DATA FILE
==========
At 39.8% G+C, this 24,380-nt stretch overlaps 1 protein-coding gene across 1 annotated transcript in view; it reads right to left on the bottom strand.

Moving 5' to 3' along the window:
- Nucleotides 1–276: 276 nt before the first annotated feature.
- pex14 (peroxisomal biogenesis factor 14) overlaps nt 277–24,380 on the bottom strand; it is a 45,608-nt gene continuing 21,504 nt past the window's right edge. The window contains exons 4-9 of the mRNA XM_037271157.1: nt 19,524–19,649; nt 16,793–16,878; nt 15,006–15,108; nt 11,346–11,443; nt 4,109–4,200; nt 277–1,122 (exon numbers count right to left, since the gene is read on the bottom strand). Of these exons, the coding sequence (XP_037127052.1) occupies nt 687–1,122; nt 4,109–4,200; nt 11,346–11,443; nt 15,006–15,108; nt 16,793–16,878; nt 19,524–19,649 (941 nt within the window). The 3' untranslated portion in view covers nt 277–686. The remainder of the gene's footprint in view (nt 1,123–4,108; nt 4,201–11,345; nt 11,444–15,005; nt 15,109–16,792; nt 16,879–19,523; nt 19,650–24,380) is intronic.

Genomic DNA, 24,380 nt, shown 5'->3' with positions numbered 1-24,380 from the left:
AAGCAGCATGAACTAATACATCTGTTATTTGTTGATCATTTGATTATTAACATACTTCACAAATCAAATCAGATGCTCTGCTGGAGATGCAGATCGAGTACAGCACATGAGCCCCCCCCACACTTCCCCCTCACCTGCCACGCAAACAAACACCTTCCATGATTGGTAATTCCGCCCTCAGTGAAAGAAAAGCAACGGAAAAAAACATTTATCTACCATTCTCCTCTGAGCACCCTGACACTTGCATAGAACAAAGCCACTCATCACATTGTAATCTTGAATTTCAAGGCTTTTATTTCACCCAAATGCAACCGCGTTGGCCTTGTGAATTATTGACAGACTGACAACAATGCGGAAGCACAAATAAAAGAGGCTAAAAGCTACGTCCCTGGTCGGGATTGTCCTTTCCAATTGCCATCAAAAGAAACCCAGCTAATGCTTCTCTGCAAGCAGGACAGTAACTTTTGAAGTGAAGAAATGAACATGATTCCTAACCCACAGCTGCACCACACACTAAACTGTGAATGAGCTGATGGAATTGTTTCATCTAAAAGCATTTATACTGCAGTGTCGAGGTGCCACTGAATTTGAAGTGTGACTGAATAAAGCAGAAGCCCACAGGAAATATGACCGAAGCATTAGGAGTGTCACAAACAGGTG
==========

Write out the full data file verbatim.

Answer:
At 39.8% G+C, this 24,380-nt stretch overlaps 1 protein-coding gene across 1 annotated transcript in view; it reads right to left on the bottom strand.

Moving 5' to 3' along the window:
- Nucleotides 1–276: 276 nt before the first annotated feature.
- pex14 (peroxisomal biogenesis factor 14) overlaps nt 277–24,380 on the bottom strand; it is a 45,608-nt gene continuing 21,504 nt past the window's right edge. The window contains exons 4-9 of the mRNA XM_037271157.1: nt 19,524–19,649; nt 16,793–16,878; nt 15,006–15,108; nt 11,346–11,443; nt 4,109–4,200; nt 277–1,122 (exon numbers count right to left, since the gene is read on the bottom strand). Of these exons, the coding sequence (XP_037127052.1) occupies nt 687–1,122; nt 4,109–4,200; nt 11,346–11,443; nt 15,006–15,108; nt 16,793–16,878; nt 19,524–19,649 (941 nt within the window). The 3' untranslated portion in view covers nt 277–686. The remainder of the gene's footprint in view (nt 1,123–4,108; nt 4,201–11,345; nt 11,444–15,005; nt 15,109–16,792; nt 16,879–19,523; nt 19,650–24,380) is intronic.

Genomic DNA, 24,380 nt, shown 5'->3' with positions numbered 1-24,380 from the left:
AAGCAGCATGAACTAATACATCTGTTATTTGTTGATCATTTGATTATTAACATACTTCACAAATCAAATCAGATGCTCTGCTGGAGATGCAGATCGAGTACAGCACATGAGCCCCCCCCACACTTCCCCCTCACCTGCCACGCAAACAAACACCTTCCATGATTGGTAATTCCGCCCTCAGTGAAAGAAAAGCAACGGAAAAAAACATTTATCTACCATTCTCCTCTGAGCACCCTGACACTTGCATAGAACAAAGCCACTCATCACATTGTAATCTTGAATTTCAAGGCTTTTATTTCACCCAAATGCAACCGCGTTGGCCTTGTGAATTATTGACAGACTGACAACAATGCGGAAGCACAAATAAAAGAGGCTAAAAGCTACGTCCCTGGTCGGGATTGTCCTTTCCAATTGCCATCAAAAGAAACCCAGCTAATGCTTCTCTGCAAGCAGGACAGTAACTTTTGAAGTGAAGAAATGAACATGATTCCTAACCCACAGCTGCACCACACACTAAACTGTGAATGAGCTGATGGAATTGTTTCATCTAAAAGCATTTATACTGCAGTGTCGAGGTGCCACTGAATTTGAAGTGTGACTGAATAAAGCAGAAGCCCACAGGAAATATGACCGAAGCATTAGGAGTGTCACAAACAGGTG